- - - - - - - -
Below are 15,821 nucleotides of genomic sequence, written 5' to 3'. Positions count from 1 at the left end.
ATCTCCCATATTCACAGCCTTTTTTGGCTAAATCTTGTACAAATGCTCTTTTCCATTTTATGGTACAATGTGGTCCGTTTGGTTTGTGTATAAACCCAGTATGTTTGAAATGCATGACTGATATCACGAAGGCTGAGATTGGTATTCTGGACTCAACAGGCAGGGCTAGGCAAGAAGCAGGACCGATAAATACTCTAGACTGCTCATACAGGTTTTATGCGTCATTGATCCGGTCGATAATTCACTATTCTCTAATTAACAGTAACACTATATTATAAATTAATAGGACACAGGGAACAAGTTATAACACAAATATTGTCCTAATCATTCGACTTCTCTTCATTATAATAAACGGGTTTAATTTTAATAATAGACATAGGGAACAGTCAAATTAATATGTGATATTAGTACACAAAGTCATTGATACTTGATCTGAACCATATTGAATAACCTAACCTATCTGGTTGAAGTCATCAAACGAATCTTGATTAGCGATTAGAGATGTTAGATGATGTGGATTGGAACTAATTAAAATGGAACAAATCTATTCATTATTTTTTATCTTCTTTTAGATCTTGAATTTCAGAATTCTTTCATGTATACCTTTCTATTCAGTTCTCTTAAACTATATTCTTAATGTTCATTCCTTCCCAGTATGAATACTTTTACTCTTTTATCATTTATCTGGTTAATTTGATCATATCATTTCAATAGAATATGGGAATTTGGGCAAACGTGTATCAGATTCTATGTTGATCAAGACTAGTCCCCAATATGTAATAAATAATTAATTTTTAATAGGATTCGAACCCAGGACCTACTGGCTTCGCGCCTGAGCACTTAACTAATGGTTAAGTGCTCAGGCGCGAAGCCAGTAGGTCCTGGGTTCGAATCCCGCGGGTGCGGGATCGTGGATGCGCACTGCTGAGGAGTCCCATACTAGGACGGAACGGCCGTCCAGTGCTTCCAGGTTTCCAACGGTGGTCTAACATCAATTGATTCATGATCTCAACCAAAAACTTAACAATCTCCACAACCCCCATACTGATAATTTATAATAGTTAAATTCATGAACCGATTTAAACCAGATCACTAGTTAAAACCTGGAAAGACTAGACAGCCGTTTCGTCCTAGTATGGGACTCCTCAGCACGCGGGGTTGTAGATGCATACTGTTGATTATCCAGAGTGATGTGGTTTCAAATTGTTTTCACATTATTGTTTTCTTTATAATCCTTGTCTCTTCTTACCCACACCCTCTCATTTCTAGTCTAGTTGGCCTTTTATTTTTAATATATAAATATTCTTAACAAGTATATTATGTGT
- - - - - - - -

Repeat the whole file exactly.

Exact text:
Below are 15,821 nucleotides of genomic sequence, written 5' to 3'. Positions count from 1 at the left end.
ATCTCCCATATTCACAGCCTTTTTTGGCTAAATCTTGTACAAATGCTCTTTTCCATTTTATGGTACAATGTGGTCCGTTTGGTTTGTGTATAAACCCAGTATGTTTGAAATGCATGACTGATATCACGAAGGCTGAGATTGGTATTCTGGACTCAACAGGCAGGGCTAGGCAAGAAGCAGGACCGATAAATACTCTAGACTGCTCATACAGGTTTTATGCGTCATTGATCCGGTCGATAATTCACTATTCTCTAATTAACAGTAACACTATATTATAAATTAATAGGACACAGGGAACAAGTTATAACACAAATATTGTCCTAATCATTCGACTTCTCTTCATTATAATAAACGGGTTTAATTTTAATAATAGACATAGGGAACAGTCAAATTAATATGTGATATTAGTACACAAAGTCATTGATACTTGATCTGAACCATATTGAATAACCTAACCTATCTGGTTGAAGTCATCAAACGAATCTTGATTAGCGATTAGAGATGTTAGATGATGTGGATTGGAACTAATTAAAATGGAACAAATCTATTCATTATTTTTTATCTTCTTTTAGATCTTGAATTTCAGAATTCTTTCATGTATACCTTTCTATTCAGTTCTCTTAAACTATATTCTTAATGTTCATTCCTTCCCAGTATGAATACTTTTACTCTTTTATCATTTATCTGGTTAATTTGATCATATCATTTCAATAGAATATGGGAATTTGGGCAAACGTGTATCAGATTCTATGTTGATCAAGACTAGTCCCCAATATGTAATAAATAATTAATTTTTAATAGGATTCGAACCCAGGACCTACTGGCTTCGCGCCTGAGCACTTAACTAATGGTTAAGTGCTCAGGCGCGAAGCCAGTAGGTCCTGGGTTCGAATCCCGCGGGTGCGGGATCGTGGATGCGCACTGCTGAGGAGTCCCATACTAGGACGGAACGGCCGTCCAGTGCTTCCAGGTTTCCAACGGTGGTCTAACATCAATTGATTCATGATCTCAACCAAAAACTTAACAATCTCCACAACCCCCATACTGATAATTTATAATAGTTAAATTCATGAACCGATTTAAACCAGATCACTAGTTAAAACCTGGAAAGACTAGACAGCCGTTTCGTCCTAGTATGGGACTCCTCAGCACGCGGGGTTGTAGATGCATACTGTTGATTATCCAGAGTGATGTGGTTTCAAATTGTTTTCACATTATTGTTTTCTTTATAATCCTTGTCTCTTCTTACCCACACCCTCTCATTTCTAGTCTAGTTGGCCTTTTATTTTTAATATATAAATATTCTTAACAAGTATATTATGTGT